All Inclusive Resorts are Valuable Investments

Investors are betting on the value of some of the the best all inclusive resorts in the Caribbean.

Two of the most prominent all-inclusive resort companies last week said they will be getting investments from private equity firms, reflecting a sector poised for growth amid a strengthening dollar, continued increases in international travel and the possible continued opening of Cuba tourism.

Playa Hotels & Resorts, which owns and operates 13 resorts totaling nearly 6,200 rooms in the Dominican Republic, Jamaica and Mexico, will go public next year with the help of the private equity firm TPG and will launch a new brand in 2017.

Playa, which operates Hyatt Hotels’ Ziva and Zilara all-inclusive properties, will sell its shares to the public after merging with TPG’s Pace Holding Corp. division.

The move will enable Playa to receive an equity infusion of $500 million, Playa CEO Bruce Wardinski said.

“The No. 1 motivation is growth,” said Wardinski, who estimated that the company will more than double its resort count within five years and might add management-only contracts, as well. “There are amazing opportunities in the all-inclusive segment.”

Meanwhile, AMResorts’ parent, Apple Leisure Group, currently owned by Bain Capital, said last week that it will be acquired by KSL Capital Partners and KKR for an undisclosed price. AMResorts oversees almost 60 resort under such brands as Dreams, Secrets, Zoetry and Breathless throughout Mexico, South and Central America and the Caribbean.

“We have spent several years searching for the right opportunity in the Caribbean and could not be more pleased to partner with Apple Leisure Group,” KSL partner Richard Weissmann said in a statement. The company declined to comment further last week.

The investments would appear to counter the trend of travelers increasingly seeking more authentic and immersive tourism experiences, since all-inclusive, beachfront properties offer a sanitized version of a locale and are often walled off from the surrounding area.

Still, Mark Lunt, hospitality leader for EY’s (formerly Ernst & Young) Southeast, Latin America and Caribbean region, said there is enough pent-up demand for all-inclusive properties to support the kind of growth the sector’s newest investors expect. The logic, he said, is that the properties offer a hedge of sorts when it comes to the global economy’s impact on travel spending.

“When folks are feeling wealthy, the vacation in the Caribbean is more affordable,” said Lunt, who added that some of the higher-end, all-inclusive resorts are offering guests more opportunities to venture outside of the properties’ confines.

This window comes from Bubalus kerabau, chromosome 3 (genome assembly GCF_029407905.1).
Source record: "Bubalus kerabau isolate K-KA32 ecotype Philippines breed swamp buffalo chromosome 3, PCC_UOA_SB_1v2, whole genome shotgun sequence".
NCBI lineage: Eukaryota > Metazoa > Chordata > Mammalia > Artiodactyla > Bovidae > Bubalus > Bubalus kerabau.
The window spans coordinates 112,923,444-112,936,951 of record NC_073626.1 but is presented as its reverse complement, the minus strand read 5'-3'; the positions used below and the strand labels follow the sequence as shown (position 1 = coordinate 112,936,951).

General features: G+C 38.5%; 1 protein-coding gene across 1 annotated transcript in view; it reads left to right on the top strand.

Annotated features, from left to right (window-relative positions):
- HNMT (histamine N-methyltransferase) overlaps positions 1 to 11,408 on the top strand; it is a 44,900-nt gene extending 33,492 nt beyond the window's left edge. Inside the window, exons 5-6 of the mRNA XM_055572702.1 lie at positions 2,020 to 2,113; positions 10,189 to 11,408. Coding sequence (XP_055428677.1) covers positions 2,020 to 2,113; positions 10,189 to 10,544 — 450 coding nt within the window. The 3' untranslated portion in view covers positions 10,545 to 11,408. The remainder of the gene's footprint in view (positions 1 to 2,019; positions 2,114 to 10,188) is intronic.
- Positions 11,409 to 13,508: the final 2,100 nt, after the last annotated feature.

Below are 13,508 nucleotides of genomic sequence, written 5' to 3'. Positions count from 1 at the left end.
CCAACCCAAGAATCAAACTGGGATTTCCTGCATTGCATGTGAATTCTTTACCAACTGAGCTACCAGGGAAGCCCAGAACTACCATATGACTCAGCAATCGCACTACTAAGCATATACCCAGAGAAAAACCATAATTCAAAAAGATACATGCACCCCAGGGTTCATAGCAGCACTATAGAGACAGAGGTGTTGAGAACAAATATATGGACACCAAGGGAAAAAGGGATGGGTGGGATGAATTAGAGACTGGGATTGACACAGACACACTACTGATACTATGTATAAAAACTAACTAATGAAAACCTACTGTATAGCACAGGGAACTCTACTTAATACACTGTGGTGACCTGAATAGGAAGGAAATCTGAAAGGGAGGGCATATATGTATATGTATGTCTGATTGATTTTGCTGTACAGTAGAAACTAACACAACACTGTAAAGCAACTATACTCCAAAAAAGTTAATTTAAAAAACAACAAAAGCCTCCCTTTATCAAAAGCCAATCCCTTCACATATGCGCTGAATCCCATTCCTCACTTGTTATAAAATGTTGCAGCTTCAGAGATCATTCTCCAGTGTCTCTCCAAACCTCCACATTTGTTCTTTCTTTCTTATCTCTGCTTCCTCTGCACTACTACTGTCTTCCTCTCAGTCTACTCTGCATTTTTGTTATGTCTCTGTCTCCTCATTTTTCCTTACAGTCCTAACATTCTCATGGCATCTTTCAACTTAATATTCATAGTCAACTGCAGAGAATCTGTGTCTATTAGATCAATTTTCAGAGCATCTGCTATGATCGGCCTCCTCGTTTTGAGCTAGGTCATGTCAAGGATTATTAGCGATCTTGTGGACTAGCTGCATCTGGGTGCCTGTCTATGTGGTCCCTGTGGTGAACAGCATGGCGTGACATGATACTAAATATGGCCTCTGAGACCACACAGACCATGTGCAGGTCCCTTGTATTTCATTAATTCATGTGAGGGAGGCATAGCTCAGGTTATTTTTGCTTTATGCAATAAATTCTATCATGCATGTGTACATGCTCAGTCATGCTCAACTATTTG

“When things get tight, the no-surprises nature [of all-inclusives] appeals to the more budget-minded,” Lunt said.

As a result, the all-inclusive sector’s annual revenue appears to be on the rise. While industrywide revenue figures are hard to come by (Apple Leisure Group and Sandals Resorts International are both private and don’t disclose financial results), Playa Hotels’ 2015 revenue rose 11%, to $408.3 million, the company said in a late-September filing with the Securities and Exchange Commission.

Through June 30, Playa’s revenue jumped 34%, to $287.3 million, and while its resorts’ occupancy rate fell 2.5 percentage points from a year earlier, to 80.4%, average room rates rose 12%, to $271 a night.

With that in mind, the private-equity groups appear to be looking to complement existing investments in other slices of the travel market.

TPG (formerly Texas Pacific Group) has invested in companies such as Norwegian Cruise Line Holdings, Caesars Entertainment, Sabre, Hotwire and Airbnb.

In Playa, TPG is investing in a company that was launched in 2006 and whose resorts at one time flew under the Barcelo brand as well as AMResorts’ Secrets and Dreams brands. In 2013, Playa reached an agreement with Hyatt to rebrand six of its resorts under the new Ziva and Zilara brands.

As part of that agreement, Hyatt invested $325 million in Playa, including $100 million for an approximate 20% equity stake and $225 million for convertible preferred stock.

As part of the Playa-Pace Holding merger, Hyatt will sell its preferred stock and keep its common stock, which will be worth about 11% of the combined company.

Meanwhile KSL, whose travel investments include California-based ski resort company Squaw Valley Alpine Meadows and the Monarch Beach Resort in Dana Point, Calif., continues to broaden its exposure to the tropical-resort sector. Last month it reached an agreement to acquire Honolulu-based Outrigger Hotels and Resorts.

With an investment in Apple Leisure Group, KSL gets a company whose Apple Vacations and Amstar divisions provide a vertically integrated group of complementary brands.

Whether Cuba represents additional opportunity for Playa and AMResorts remains to be seen. Overseas-based companies such as Iberostar and Melia have properties there, but U.S.-based hotel operations are currently limited to one hotel under Marriott’s Four Points brand.

“We expect to be there, but it’s probably premature to plan that,” Playa’s Wardinski said.

Lunt added: “Walking into a Havana hotel feels like what 50 years of deferred maintenance feels like. It’s certainly a growth area for all-inclusives, but it’s probably a long time coming.”

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About Jake Johnson 247 Articles
Jake Johnson is a full-time travel bum, who prefers warm climates where the women wear less clothing. We've tried to teach him things like manners and diplomacy, but we've given up and simply rely on our editors to remove the most offensive bits from his articles. We take no responsibility for his inane ramblings opinions - they are his own.
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